The new maps update the 100-year floodplain. Residents being added to a higher risk zone are urged to contact their insurance agents. FEMA is also revising Fargo's flood maps.
Ex-South St. Paul coach dies by suicide 2 days before sentencing
Matthew McCollister was to be sentenced for fraud in federal court on Wednesday.
Minnesota 'glampground' named one of 10 best in U.S.
In Nevis, Minnesota, campers can stay in a refurbished 1905 train car.
Two men charged over terrifying armed robbery at Newport apartment
They shot the woman who lives in the apartment in the abdomen, and put a gun to a man's head.
Minneapolis 2-year-old identified in suspicious death case
The cause of death has not yet been revealed due to an ongoing investigation.
Victim of wrong-way driver crash ID'd as Hutchinson 19-year-old
Three women, ages 19, 20 and 20, were in the vehicle struck by a wrong-way driver early Sunday morning.
FOX 9's Mary McGuire, KSTP's Brett Hoffland expecting baby
The couple announced they're expecting this winter.
Eli Hart killing: Police investigating multiple crime scenes
An announcement Tuesday confirmed potential crime scenes in Mound and Minnetrista.
Twin Cities mental health workers gather for 1-day strike
More than 400 mental health workers are participating in the unionized strike on Tuesday.
HAZMAT team at Bloomington hotel following chemical spill in pool
The fire department said two hotel employees are being evaluated by paramedics.
Big Brothers Big Sisters Twin Cities gets $6M of Mackenzie Scott donation
The donation is the largest the organization has ever seen from a single individual.
Minneapolis accused of backtracking on 24/7 bus lanes for Hennepin Ave.
The Minneapolis City Council is set to vote on Thursday.
Duluth brings back masking in city buildings amid COVID surge
Duluth, in one of the state's current COVID hotspots, has brought back a mask requirement in city buildings.
FEMA says no to Dayton's appeal for individual flood assistance
The Federal Emergency Management Agency denied an appeal Friday from Gov. Mark Dayton for aid for individuals and businesses affected by floods in northeastern Minnesota in June. Dayton said he was "disappointed" by FEMA's ruling and that he'll ask the state legislature for an estimated $7.4 million in assistance in an upcoming special session.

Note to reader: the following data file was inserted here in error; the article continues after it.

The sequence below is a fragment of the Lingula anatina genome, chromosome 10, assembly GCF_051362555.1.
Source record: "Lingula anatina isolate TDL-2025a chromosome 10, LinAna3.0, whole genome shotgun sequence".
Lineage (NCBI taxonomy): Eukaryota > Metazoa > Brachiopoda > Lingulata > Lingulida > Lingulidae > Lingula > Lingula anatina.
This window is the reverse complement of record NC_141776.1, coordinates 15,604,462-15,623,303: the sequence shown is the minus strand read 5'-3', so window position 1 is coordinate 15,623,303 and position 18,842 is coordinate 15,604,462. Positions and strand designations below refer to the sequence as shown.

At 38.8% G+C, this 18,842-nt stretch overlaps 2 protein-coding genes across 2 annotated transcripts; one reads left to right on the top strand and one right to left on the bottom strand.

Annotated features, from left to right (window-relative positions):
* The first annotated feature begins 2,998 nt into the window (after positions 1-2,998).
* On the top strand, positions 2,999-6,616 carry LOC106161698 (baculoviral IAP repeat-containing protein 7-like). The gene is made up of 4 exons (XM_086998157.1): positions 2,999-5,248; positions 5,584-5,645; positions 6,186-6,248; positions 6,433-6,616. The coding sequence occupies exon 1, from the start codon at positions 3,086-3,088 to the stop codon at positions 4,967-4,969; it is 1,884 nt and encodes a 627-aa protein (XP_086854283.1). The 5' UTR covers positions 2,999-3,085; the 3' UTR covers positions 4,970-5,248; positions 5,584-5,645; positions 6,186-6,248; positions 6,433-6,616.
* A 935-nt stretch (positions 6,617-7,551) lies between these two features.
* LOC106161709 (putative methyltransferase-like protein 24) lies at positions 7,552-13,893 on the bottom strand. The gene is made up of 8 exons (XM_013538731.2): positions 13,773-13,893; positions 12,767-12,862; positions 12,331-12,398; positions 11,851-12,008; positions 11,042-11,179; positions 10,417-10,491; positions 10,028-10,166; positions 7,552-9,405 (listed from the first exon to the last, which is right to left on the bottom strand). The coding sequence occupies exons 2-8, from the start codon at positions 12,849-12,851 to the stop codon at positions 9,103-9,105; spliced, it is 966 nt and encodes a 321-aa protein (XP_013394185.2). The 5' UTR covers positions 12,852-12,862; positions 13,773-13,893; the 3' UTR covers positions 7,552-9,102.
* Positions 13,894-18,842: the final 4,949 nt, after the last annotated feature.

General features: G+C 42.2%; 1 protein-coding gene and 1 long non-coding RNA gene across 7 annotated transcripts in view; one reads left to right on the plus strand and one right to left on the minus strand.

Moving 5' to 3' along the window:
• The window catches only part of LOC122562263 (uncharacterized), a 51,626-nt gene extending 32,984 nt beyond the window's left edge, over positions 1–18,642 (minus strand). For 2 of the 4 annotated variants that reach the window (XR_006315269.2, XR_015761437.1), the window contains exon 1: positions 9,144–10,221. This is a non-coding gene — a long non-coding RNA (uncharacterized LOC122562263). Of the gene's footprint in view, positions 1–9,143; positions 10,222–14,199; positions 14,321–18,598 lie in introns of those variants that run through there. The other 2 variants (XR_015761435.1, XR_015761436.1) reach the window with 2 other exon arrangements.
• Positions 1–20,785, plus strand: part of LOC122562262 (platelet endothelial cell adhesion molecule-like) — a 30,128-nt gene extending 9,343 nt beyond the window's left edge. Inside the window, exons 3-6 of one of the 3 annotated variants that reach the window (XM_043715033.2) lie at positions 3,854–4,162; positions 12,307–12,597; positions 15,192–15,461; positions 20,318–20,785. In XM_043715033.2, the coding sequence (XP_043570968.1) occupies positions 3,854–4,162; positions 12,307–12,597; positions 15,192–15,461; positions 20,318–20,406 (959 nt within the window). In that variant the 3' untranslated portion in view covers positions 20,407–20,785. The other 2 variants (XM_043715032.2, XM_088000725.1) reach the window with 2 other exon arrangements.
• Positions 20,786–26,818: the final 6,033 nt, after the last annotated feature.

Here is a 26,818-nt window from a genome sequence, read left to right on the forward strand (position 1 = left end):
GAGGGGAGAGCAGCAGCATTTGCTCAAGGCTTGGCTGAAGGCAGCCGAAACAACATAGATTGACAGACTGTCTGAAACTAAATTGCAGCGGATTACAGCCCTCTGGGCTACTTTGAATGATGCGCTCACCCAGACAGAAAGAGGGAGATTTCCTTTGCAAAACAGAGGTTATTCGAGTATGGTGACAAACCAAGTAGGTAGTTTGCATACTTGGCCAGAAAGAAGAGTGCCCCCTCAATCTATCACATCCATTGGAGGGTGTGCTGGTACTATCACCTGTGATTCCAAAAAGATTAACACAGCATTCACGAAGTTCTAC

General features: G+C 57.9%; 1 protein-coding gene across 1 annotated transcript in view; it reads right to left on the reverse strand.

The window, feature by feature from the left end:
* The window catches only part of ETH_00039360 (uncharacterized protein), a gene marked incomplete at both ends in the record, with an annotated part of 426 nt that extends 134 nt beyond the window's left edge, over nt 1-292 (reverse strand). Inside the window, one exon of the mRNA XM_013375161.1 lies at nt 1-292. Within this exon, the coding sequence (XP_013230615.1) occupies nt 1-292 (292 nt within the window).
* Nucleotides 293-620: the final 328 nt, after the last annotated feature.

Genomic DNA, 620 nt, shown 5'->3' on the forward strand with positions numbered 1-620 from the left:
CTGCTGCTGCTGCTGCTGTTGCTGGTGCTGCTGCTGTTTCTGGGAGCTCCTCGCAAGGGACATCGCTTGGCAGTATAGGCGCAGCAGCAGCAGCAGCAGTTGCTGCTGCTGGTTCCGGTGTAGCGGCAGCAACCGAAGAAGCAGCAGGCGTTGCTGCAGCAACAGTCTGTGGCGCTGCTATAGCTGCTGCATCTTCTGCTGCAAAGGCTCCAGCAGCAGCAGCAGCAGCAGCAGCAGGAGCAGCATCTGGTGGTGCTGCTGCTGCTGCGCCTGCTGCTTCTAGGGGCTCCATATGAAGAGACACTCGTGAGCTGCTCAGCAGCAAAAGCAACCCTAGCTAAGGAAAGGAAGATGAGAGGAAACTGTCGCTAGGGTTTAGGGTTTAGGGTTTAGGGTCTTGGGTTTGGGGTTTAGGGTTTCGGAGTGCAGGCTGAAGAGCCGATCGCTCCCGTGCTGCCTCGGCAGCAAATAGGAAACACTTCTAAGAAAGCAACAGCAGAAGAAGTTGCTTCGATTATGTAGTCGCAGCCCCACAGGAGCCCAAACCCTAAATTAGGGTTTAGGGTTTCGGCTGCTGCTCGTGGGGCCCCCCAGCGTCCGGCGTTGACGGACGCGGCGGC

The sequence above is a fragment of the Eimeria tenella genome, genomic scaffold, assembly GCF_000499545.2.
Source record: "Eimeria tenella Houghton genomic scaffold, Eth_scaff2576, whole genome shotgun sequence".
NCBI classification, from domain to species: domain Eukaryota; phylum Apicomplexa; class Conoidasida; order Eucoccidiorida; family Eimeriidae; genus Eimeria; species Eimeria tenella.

Dayton officially appeals FEMA's denial of individual flood assistance
Gov. Mark Dayton sent a letter to the Federal Emergency Management Agency Wednesday appealing the government's decision to deny financial assistance to individuals in the wake of the northeastern Minnesota floods in June. Dayton wrote in the letter to FEMA that the rain and floods in the area caused "one of the worst natural disasters in Minnesota’s history."
FEMA travels to North Shore to assess flood damage
FEMA officials were on Minnesota's North Shore Wednesday to assess the damage caused by last week's Knife River flooding, which is estimated to be between $1 million to $2 million. FEMA is expected to tour flood damage Thursday in Duluth, as well as affected areas in greater St. Louis and Carlton Counties.
Dayton looking into possible rift within FEMA over individual aid
Gov. Mark Dayton says he's heard that FEMA's regional office determined Minnesotans did qualify for individual flood aid, but was overruled by Washington, likely for budgetary reasons. Dayton says he wants to find out more. The state is appealing this week's decision denying assistance payments to individual homeowners and businesses hit by last month's floods.
Dayton will appeal FEMA decision rejecting individual flood aid
Governor Dayton ordered state officials to begin preparing an appeal after learning that FEMA has denied federal aid to individual victims of last month's flooding. The agency is providing money for 13 counties to rebuild roads and make other repairs. But money for individual homeowners and businesses was denied.
FEMA tour of Duluth wraps up flood damage assessment in 13 counties
One of the state officials who accompanied federal inspectors on their tour of flood damage says Minnesota will have no trouble passing the $7.1 million threshold to qualify for aid from FEMA. A state Senator from Duluth says the feds typically cover about three-fourths of the cost of repairs to infrastructure, with state and local governments paying the rest.
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